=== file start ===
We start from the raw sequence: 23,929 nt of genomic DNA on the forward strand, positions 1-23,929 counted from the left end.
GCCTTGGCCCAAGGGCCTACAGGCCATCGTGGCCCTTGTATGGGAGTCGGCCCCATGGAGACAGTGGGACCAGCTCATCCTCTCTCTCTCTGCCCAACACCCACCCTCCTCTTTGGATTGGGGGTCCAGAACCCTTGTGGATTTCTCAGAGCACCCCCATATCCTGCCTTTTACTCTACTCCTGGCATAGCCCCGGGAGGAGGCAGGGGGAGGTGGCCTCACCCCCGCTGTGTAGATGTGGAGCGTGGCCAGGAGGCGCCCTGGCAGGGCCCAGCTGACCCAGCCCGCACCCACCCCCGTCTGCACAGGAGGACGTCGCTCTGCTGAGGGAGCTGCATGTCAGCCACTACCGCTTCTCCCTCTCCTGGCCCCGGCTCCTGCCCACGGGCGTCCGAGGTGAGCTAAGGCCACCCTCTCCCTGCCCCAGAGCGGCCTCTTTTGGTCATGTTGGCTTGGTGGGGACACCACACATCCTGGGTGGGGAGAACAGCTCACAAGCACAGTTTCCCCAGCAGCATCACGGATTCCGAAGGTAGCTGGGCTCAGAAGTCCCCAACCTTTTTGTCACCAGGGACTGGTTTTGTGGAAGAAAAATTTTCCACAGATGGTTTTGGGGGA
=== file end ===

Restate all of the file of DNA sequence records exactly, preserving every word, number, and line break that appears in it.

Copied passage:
We start from the raw sequence: 23,929 nt of genomic DNA on the forward strand, positions 1-23,929 counted from the left end.
GCCTTGGCCCAAGGGCCTACAGGCCATCGTGGCCCTTGTATGGGAGTCGGCCCCATGGAGACAGTGGGACCAGCTCATCCTCTCTCTCTCTGCCCAACACCCACCCTCCTCTTTGGATTGGGGGTCCAGAACCCTTGTGGATTTCTCAGAGCACCCCCATATCCTGCCTTTTACTCTACTCCTGGCATAGCCCCGGGAGGAGGCAGGGGGAGGTGGCCTCACCCCCGCTGTGTAGATGTGGAGCGTGGCCAGGAGGCGCCCTGGCAGGGCCCAGCTGACCCAGCCCGCACCCACCCCCGTCTGCACAGGAGGACGTCGCTCTGCTGAGGGAGCTGCATGTCAGCCACTACCGCTTCTCCCTCTCCTGGCCCCGGCTCCTGCCCACGGGCGTCCGAGGTGAGCTAAGGCCACCCTCTCCCTGCCCCAGAGCGGCCTCTTTTGGTCATGTTGGCTTGGTGGGGACACCACACATCCTGGGTGGGGAGAACAGCTCACAAGCACAGTTTCCCCAGCAGCATCACGGATTCCGAAGGTAGCTGGGCTCAGAAGTCCCCAACCTTTTTGTCACCAGGGACTGGTTTTGTGGAAGAAAAATTTTCCACAGATGGTTTTGGGGGA